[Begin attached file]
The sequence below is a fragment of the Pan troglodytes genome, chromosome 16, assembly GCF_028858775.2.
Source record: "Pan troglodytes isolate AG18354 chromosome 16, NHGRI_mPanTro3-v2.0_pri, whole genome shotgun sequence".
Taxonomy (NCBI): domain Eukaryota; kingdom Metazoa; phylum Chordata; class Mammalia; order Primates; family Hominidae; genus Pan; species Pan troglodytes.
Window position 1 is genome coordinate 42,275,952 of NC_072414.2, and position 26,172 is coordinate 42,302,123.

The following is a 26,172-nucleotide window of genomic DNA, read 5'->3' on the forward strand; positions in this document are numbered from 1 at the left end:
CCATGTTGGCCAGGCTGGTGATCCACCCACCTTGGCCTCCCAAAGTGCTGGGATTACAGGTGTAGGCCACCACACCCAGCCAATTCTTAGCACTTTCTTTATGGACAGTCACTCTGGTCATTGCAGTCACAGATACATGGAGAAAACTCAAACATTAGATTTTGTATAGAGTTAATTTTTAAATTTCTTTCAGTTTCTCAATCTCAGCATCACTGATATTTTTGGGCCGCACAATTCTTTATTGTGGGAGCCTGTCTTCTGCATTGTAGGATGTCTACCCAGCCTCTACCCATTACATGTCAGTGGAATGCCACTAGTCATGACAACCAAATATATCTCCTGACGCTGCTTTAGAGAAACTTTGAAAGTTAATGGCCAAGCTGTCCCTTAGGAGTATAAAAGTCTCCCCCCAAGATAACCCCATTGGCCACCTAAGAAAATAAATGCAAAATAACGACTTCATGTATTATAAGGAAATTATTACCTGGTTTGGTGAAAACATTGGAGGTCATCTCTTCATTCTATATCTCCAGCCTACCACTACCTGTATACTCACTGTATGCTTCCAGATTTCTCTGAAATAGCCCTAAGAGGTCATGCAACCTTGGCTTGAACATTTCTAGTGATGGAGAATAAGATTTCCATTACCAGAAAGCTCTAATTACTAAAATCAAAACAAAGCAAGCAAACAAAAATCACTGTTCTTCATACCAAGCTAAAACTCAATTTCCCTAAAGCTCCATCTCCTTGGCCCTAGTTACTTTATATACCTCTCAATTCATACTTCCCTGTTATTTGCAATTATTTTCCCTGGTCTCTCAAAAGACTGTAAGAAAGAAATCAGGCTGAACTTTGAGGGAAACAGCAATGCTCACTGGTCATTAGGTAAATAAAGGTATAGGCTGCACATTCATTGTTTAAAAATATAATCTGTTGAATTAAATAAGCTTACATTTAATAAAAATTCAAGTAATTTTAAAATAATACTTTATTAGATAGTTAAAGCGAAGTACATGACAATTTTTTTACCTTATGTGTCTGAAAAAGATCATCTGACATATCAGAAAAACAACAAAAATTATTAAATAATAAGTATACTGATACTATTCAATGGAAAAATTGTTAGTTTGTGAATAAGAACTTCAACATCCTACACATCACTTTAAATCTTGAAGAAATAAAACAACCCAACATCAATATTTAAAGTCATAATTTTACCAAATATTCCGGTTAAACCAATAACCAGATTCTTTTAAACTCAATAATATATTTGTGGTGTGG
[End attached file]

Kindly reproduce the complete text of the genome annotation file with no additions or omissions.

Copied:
The sequence below is a fragment of the Pan troglodytes genome, chromosome 16, assembly GCF_028858775.2.
Source record: "Pan troglodytes isolate AG18354 chromosome 16, NHGRI_mPanTro3-v2.0_pri, whole genome shotgun sequence".
Taxonomy (NCBI): domain Eukaryota; kingdom Metazoa; phylum Chordata; class Mammalia; order Primates; family Hominidae; genus Pan; species Pan troglodytes.
Window position 1 is genome coordinate 42,275,952 of NC_072414.2, and position 26,172 is coordinate 42,302,123.

The following is a 26,172-nucleotide window of genomic DNA, read 5'->3' on the forward strand; positions in this document are numbered from 1 at the left end:
CCATGTTGGCCAGGCTGGTGATCCACCCACCTTGGCCTCCCAAAGTGCTGGGATTACAGGTGTAGGCCACCACACCCAGCCAATTCTTAGCACTTTCTTTATGGACAGTCACTCTGGTCATTGCAGTCACAGATACATGGAGAAAACTCAAACATTAGATTTTGTATAGAGTTAATTTTTAAATTTCTTTCAGTTTCTCAATCTCAGCATCACTGATATTTTTGGGCCGCACAATTCTTTATTGTGGGAGCCTGTCTTCTGCATTGTAGGATGTCTACCCAGCCTCTACCCATTACATGTCAGTGGAATGCCACTAGTCATGACAACCAAATATATCTCCTGACGCTGCTTTAGAGAAACTTTGAAAGTTAATGGCCAAGCTGTCCCTTAGGAGTATAAAAGTCTCCCCCCAAGATAACCCCATTGGCCACCTAAGAAAATAAATGCAAAATAACGACTTCATGTATTATAAGGAAATTATTACCTGGTTTGGTGAAAACATTGGAGGTCATCTCTTCATTCTATATCTCCAGCCTACCACTACCTGTATACTCACTGTATGCTTCCAGATTTCTCTGAAATAGCCCTAAGAGGTCATGCAACCTTGGCTTGAACATTTCTAGTGATGGAGAATAAGATTTCCATTACCAGAAAGCTCTAATTACTAAAATCAAAACAAAGCAAGCAAACAAAAATCACTGTTCTTCATACCAAGCTAAAACTCAATTTCCCTAAAGCTCCATCTCCTTGGCCCTAGTTACTTTATATACCTCTCAATTCATACTTCCCTGTTATTTGCAATTATTTTCCCTGGTCTCTCAAAAGACTGTAAGAAAGAAATCAGGCTGAACTTTGAGGGAAACAGCAATGCTCACTGGTCATTAGGTAAATAAAGGTATAGGCTGCACATTCATTGTTTAAAAATATAATCTGTTGAATTAAATAAGCTTACATTTAATAAAAATTCAAGTAATTTTAAAATAATACTTTATTAGATAGTTAAAGCGAAGTACATGACAATTTTTTTACCTTATGTGTCTGAAAAAGATCATCTGACATATCAGAAAAACAACAAAAATTATTAAATAATAAGTATACTGATACTATTCAATGGAAAAATTGTTAGTTTGTGAATAAGAACTTCAACATCCTACACATCACTTTAAATCTTGAAGAAATAAAACAACCCAACATCAATATTTAAAGTCATAATTTTACCAAATATTCCGGTTAAACCAATAACCAGATTCTTTTAAACTCAATAATATATTTGTGGTGTGG